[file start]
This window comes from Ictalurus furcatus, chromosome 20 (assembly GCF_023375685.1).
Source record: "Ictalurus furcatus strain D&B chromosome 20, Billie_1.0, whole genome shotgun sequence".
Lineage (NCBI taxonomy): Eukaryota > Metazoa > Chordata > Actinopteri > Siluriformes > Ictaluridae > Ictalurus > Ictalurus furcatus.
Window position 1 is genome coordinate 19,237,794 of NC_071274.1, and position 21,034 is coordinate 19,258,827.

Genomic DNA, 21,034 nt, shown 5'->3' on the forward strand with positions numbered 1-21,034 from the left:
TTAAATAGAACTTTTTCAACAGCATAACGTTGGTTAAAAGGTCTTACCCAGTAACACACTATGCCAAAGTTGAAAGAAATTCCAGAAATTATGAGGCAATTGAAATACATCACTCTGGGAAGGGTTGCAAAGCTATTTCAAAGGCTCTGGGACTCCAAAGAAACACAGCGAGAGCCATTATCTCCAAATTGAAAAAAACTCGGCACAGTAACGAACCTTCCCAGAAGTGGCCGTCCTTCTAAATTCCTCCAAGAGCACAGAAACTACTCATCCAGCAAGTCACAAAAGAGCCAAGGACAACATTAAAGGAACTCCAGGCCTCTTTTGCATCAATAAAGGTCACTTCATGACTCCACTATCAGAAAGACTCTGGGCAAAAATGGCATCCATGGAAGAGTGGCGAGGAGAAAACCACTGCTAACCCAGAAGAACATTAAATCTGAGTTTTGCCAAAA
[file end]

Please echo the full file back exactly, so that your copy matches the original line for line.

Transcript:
This window comes from Ictalurus furcatus, chromosome 20 (assembly GCF_023375685.1).
Source record: "Ictalurus furcatus strain D&B chromosome 20, Billie_1.0, whole genome shotgun sequence".
Lineage (NCBI taxonomy): Eukaryota > Metazoa > Chordata > Actinopteri > Siluriformes > Ictaluridae > Ictalurus > Ictalurus furcatus.
Window position 1 is genome coordinate 19,237,794 of NC_071274.1, and position 21,034 is coordinate 19,258,827.

Genomic DNA, 21,034 nt, shown 5'->3' on the forward strand with positions numbered 1-21,034 from the left:
TTAAATAGAACTTTTTCAACAGCATAACGTTGGTTAAAAGGTCTTACCCAGTAACACACTATGCCAAAGTTGAAAGAAATTCCAGAAATTATGAGGCAATTGAAATACATCACTCTGGGAAGGGTTGCAAAGCTATTTCAAAGGCTCTGGGACTCCAAAGAAACACAGCGAGAGCCATTATCTCCAAATTGAAAAAAACTCGGCACAGTAACGAACCTTCCCAGAAGTGGCCGTCCTTCTAAATTCCTCCAAGAGCACAGAAACTACTCATCCAGCAAGTCACAAAAGAGCCAAGGACAACATTAAAGGAACTCCAGGCCTCTTTTGCATCAATAAAGGTCACTTCATGACTCCACTATCAGAAAGACTCTGGGCAAAAATGGCATCCATGGAAGAGTGGCGAGGAGAAAACCACTGCTAACCCAGAAGAACATTAAATCTGAGTTTTGCCAAAA